Thursday, August 18, 2011


Anyone who is friends with me on facebook knows about the lard. Here's what made a lifetime vegetarian render five pounds of hog fat in her dutch oven:

The other day I was at Yarnicks, the farm market that I love, picking up a few things for dinner. They raise their own hogs and cattle, so on a whim, I picked up a pork shoulder. I didn't know what I was going to do with said piece of meat, but it came home with the candy onions, and red bell peppers, and cantaloupe, and corn. I put it in the freezer and didn't think about it for a few days until I ran across a thread on the Chowhound forums about carnitas. Chris likes carnitas. Whenever we go to Chipotle he orders a carnitas burrito, so I figured that I would earn some major points if I could make them myself. The recipes all seemed to call for lard, pork shoulder, orange slices and not too much else, so I figured it would be easy. After all, I had the pork, and Giant Eagle sells oranges.

Lard was an issue. They sell lard at Walmart. I know this. It is made by Armour in that green and white box that is always either by the Crisco or Velveeta. Never being a person interested in buying lard, I didn't know much about it,but quickly learned that it's very processed, and partially hydrogenated so that it doesn't need to be refrigerated. Also, it's rendered from factory farmed hogs who were pumped full of God knows what. Its also pretty common knowledge that the majority of toxins and impurities an animal ingests are stored in their fat.

Do you want to eat that? I don't.

I had to find another option. I'm one of those people who believe food is love, and love and hydrogenated white bricks of hog fat should never go together as far as I'm concerned. My first thought was that maybe the butcher shop sold lard. Not to far up Rt 422, we have a great butcher shop called Cunninghams that sells bacon and sausage that Chris loves. Being the kind of butcher shop that actually breaks down whole animals, you can get all kinds of nasty things like heads, and kidneys, and hearts and, most importantly in my case, fat.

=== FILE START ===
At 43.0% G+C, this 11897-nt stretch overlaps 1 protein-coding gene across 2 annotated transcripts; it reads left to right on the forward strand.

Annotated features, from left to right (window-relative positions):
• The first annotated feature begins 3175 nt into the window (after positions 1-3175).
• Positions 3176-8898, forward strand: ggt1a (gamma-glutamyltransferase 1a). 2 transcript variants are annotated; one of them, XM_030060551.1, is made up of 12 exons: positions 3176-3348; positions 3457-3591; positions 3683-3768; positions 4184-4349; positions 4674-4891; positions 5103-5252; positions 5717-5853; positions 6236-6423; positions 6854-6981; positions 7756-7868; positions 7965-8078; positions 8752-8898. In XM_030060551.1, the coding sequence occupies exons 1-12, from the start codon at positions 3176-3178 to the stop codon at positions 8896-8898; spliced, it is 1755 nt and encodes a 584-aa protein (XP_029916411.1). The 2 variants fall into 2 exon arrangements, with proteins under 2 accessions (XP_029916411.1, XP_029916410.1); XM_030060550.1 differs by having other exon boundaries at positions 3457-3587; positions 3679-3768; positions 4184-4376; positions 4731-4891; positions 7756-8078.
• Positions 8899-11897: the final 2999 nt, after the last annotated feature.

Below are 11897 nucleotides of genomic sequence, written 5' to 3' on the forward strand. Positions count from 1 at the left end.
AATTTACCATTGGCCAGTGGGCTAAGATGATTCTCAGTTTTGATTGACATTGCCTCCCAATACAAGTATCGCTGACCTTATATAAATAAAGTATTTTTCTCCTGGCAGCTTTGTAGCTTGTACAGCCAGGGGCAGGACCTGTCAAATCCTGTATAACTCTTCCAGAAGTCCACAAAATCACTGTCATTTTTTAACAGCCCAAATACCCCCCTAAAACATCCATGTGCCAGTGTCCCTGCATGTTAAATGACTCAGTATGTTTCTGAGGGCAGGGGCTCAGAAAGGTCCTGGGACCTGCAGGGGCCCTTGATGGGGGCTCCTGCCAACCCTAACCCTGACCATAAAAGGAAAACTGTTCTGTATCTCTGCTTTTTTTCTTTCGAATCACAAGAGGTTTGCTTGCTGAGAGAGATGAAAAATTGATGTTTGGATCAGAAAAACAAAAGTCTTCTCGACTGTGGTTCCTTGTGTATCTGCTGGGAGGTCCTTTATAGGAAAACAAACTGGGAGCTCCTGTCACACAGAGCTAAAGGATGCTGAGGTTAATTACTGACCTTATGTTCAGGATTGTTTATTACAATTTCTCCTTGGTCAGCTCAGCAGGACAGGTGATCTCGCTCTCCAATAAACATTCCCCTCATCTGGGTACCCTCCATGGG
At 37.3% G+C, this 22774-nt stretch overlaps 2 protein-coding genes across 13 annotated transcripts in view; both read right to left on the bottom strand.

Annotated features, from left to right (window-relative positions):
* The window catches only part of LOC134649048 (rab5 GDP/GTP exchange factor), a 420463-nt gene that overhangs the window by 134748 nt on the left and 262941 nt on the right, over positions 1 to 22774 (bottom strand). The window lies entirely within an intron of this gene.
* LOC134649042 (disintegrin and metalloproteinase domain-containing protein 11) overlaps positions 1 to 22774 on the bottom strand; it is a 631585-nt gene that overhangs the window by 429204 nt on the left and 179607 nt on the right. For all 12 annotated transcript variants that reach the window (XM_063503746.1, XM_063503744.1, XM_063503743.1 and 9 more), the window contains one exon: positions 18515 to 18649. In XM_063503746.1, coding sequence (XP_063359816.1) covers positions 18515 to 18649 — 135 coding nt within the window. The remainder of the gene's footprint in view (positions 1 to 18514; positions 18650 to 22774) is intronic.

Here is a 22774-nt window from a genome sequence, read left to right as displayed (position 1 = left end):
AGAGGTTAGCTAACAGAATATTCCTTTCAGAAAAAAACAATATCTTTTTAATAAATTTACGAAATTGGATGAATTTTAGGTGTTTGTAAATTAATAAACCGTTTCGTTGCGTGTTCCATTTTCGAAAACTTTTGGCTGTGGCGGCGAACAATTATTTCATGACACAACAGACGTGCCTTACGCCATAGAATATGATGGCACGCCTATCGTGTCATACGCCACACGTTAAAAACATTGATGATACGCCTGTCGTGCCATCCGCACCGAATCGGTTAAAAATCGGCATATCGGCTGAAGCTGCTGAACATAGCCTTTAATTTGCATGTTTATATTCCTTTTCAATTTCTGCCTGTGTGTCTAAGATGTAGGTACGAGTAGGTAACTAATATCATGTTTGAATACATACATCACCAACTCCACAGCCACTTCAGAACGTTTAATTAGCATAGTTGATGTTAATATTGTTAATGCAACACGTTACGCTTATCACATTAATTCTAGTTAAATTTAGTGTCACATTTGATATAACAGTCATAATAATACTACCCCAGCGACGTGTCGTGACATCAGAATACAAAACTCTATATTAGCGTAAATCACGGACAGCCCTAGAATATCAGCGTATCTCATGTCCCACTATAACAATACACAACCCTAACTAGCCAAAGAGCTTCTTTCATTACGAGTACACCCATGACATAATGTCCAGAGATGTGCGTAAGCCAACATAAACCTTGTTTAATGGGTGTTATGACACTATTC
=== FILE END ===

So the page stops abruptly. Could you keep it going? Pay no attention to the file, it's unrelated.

So, Chris and I went to Cunninghams. I soon found out that they didn't render their own lard, but being a resilient girl, I quickly accepted that fact and asked the girl behind the counter if I could please have five pounds of hog fat.

"Hog fat?" She raised her eyebrow.

"Yes. Five pounds please." I stuttered a little bit.

She disappeared into the back cooler and a man emerged carrying a giant slab of fat. I was tingly with excitement. He weighed it, bagged it, and we were on our way.

When I was moving, my Grandmother gave me a box of kitchen equipment that was my Grandpa's and that she didn't use, amoung them, an old very sharp french Sabatier meat cleaver that I joked I would never use. It took me about an hour to trim the meat off and then turn a five pound slab into half inch cubes, and I was darn grateful that I had that big knife. I threw it all in the dutch oven with a cup of water and put in on the oven on low heat. We went out to get milkshakes.

Some people will describe the scent of lard as its rendering as intense. Like pork roast. Or maybe like 1000 pork roasts in one kitchen.

I guess that's one way to put it.

It made me sick. As in I got a terrible headache and fell asleep on the couch. That's why there are no pictures of the cooking/straining part of this experiment. Chris did all that while I was curled up asleep.

He's a good sport.

The next morning, I opened up the fridge and there was a mason jar full of snow white lard. I am pretty impressed every time I open the fridge door.

The carnitas part is less interesting. Melt lard, cube pork shoulder, zest orange, slice orange, and put in dutch oven. I cooked it low and slow for about 2 1/2 hours and then shredded it. Chris seemed to like it as tacos with cheese in corn tortillas. We're going to start focusing on more vegetarian food though, so that lard might be sitting in the fridge a while.

It was an interesting learning experience if nothing else. I like the idea of being self reliant and knowing how to do things that most people take for granted - like canning and making bread, and this is another thing I can add to the list of things I know how to do.

Now lets all hope I never have to do it again.

Its is almost kind of pretty...


  1. I am not thinkin' you will need to do it again. That's a lot of lard.

  2. I've actually been using it a lot when cooking things for Chris in place of butter. I think next time, I'll make it in the crockpot, and plug the crockpot in downstairs in the garage so I don't have to smell it!